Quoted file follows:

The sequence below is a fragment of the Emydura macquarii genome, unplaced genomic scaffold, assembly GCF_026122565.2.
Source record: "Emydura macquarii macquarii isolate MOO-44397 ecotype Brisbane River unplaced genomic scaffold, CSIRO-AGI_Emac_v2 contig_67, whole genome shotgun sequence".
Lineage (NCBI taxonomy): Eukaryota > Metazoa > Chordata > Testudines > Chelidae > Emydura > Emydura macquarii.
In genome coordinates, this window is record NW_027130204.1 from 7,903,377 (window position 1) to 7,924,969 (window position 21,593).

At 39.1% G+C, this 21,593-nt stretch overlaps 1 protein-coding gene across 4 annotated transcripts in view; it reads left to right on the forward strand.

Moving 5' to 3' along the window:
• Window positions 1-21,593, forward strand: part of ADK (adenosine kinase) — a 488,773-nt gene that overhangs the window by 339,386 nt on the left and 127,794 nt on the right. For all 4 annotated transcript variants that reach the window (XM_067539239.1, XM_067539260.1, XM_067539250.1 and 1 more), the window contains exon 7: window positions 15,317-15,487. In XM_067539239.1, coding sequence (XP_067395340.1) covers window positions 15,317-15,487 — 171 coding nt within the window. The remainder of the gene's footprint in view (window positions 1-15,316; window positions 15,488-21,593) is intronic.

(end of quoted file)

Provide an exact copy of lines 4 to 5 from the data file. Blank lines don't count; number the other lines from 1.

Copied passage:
In genome coordinates, this window is record NW_027130204.1 from 7,903,377 (window position 1) to 7,924,969 (window position 21,593).

At 39.1% G+C, this 21,593-nt stretch overlaps 1 protein-coding gene across 4 annotated transcripts in view; it reads left to right on the forward strand.